Alongside this is the beautifully drilled, almost balletic movement of the cast in some superbly realised physical sequences, with Scott Graham and Steven Hoggett’s movement direction outstanding; while both elements work, there is an odd disjunct between them.

When the emotion is most realistically portrayed is when the effect is strongest; Emma Beattie, as Christopher’s mother, and David Michaels, as his father, are both heartbreakingly real and complicated, with wordless moments they both share with their son being particularly strong. The strength of these episodes contrasts neatly with some lighter, meta-theatrical ‘but this is a play’ moments that thankfully are used sparingly.

Any of the nagging doubts expressed earlier can easily be swept away in the feast of sound, light and movement conjured up by director Marianne Elliott, with Bunny Christie’s design and Paula Constable’s lighting worth the price of a ticket on their own. What is most heartening is that the constant parade of school parties that are attending the tour, will not see the flat, ‘will this do?’ approach taken by so many touring adaptations of set texts, but will rather see something that is so resolutely theatrical.

Running time 2 hours 30 minutes including one interval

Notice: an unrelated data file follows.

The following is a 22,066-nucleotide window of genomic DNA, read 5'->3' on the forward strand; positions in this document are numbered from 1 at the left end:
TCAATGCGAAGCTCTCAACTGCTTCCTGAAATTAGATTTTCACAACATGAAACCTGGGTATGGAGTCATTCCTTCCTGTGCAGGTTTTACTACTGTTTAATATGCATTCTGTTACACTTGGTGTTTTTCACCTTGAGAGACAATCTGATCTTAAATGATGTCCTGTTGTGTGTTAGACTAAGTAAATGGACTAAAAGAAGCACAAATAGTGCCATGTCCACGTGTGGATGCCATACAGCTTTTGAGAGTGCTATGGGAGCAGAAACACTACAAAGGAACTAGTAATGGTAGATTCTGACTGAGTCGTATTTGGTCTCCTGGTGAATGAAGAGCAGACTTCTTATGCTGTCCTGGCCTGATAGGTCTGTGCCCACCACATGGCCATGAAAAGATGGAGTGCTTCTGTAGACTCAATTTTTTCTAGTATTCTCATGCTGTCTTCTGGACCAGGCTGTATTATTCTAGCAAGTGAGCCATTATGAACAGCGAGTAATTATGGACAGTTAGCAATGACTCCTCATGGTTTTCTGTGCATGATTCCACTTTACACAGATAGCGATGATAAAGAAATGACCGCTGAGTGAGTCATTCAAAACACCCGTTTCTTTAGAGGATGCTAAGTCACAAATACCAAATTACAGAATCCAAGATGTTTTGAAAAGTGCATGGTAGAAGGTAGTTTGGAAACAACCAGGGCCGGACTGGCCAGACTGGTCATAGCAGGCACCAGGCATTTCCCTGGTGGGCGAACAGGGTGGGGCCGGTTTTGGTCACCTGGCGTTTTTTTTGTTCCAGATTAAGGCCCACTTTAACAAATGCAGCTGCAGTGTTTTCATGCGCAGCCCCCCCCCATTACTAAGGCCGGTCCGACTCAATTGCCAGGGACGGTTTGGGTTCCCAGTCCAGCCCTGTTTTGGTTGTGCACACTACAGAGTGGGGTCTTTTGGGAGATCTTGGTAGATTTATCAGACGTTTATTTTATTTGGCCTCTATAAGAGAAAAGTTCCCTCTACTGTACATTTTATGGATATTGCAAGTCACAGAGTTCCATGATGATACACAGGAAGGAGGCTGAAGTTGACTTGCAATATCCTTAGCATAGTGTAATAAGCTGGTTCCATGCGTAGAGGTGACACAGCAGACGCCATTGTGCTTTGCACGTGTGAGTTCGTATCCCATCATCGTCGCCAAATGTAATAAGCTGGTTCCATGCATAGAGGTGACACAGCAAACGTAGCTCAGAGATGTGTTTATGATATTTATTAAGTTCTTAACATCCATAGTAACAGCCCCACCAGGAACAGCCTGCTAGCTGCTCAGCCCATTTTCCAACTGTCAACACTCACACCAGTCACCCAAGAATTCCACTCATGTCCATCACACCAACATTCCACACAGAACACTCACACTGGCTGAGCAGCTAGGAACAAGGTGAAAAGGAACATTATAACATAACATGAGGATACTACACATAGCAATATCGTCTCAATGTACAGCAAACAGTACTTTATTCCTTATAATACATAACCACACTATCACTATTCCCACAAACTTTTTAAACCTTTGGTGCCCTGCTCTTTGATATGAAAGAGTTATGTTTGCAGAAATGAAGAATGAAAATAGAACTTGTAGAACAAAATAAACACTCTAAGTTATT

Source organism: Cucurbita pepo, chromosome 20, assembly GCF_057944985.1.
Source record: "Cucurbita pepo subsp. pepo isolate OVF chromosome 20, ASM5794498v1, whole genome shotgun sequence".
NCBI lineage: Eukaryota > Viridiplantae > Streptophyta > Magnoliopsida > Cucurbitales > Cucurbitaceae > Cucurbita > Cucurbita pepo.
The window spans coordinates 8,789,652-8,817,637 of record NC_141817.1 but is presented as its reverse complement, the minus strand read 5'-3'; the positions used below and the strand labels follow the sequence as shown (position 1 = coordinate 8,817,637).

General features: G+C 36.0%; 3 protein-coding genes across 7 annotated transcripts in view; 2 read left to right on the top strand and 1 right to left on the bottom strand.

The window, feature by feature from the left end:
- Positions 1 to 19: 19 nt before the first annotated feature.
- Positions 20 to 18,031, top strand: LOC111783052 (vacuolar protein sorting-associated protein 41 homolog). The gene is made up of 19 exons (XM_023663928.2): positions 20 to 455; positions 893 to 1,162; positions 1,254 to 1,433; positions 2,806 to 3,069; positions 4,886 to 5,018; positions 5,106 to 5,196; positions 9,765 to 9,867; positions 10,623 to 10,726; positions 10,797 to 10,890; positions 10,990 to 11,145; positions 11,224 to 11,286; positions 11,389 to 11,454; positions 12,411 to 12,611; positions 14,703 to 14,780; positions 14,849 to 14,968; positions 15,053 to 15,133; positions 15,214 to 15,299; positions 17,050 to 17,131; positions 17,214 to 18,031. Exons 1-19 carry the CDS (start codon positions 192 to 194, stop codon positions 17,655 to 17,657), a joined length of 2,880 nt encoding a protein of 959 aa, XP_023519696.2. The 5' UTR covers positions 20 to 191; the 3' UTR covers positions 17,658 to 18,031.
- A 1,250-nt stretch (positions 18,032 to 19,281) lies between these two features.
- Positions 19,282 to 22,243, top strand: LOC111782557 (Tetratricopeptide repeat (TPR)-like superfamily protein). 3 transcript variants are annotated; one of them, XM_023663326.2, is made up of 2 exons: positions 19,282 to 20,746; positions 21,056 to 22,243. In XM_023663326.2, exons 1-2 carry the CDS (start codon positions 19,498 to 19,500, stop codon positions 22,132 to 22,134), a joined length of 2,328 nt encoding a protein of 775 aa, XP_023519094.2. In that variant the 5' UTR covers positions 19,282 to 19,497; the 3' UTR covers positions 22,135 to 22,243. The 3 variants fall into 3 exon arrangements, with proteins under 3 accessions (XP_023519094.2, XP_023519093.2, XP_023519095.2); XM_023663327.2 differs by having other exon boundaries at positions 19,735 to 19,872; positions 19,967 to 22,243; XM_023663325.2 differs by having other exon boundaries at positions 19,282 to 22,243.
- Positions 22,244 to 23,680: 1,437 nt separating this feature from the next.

Festival Theatre, 13/29 Nicolson Street EH8 9FT
Monday 20 – Saturday 25 February 2017
Evenings at 7.30 pm, Matinees Thurs & Sat at 2.30 pm
Tickets and details at:

The Curious Incident of the Dog in the Night-Time on tour 2017:
20 – 25 Feb Edinburgh
Festival Theatre
0131 529 6000 Book online
28 Feb – 4 March Leeds
Grand Theatre
0844 848 2700 Book online
6 – 11 March Canterbury
The Marlowe Theatre
01227 787787 Book online
14 – 25 March Bath
Theatre Royal
01225 448844 Book online
27 March – 1 April Southampton
The Mayflower Theatre
02380 711811 Book online
4 – 15 April Nottingham
Theatre Royal
0115 989 5555 Book online
18 – 22 April Belfast
Grand Opera House
02890 241919 Book online
25 – 29 April Dublin
Bord Gais Energy Theatre
0818 719 377 Book online
2 – 6 May Cardiff
Wales Millennium Centre
029 2063 6464 Book online
9 – 20 May Sheffield
Lyceum Theatre
0114 249 6000 Book online
22 – 27 May Oxford
New Theatre
0844 871 3020 Book online
30 May – 10 June Newcastle
Theatre Royal
08448 11 21 21 Book online
13 – 17 June Bristol
0844 871 3012 Book online
26 June – 1 July Plymouth
Theatre Royal
01752 230440 Book online
3 – 8 July Birmingham
0844 338 5000 Book online
11 – 15 July Llandudno
Venue Cymru
01492 872000 Book online
18 – 22 July Southend on Sea
Cliffs Pavilioin
01702 351135 Book online
25 – 29 July Liverpool
08448 713 017 Book online
31 July – 5 Aug Bradford
01274 432 000 Book online
8 – 12 Aug Aberdeen
His Majesty’s Theatre
01224 641122 Book online
14 – 19 Aug Glasgow
King’s Theatre
0844 871 7648 Book online
29 Aug – 2 Sept Norwich
Theatre Royal
01603 63 00 00 Book online
4 – 16 Sept Milton Keynes
Milton Keynes Theatre
08448 717652 Book online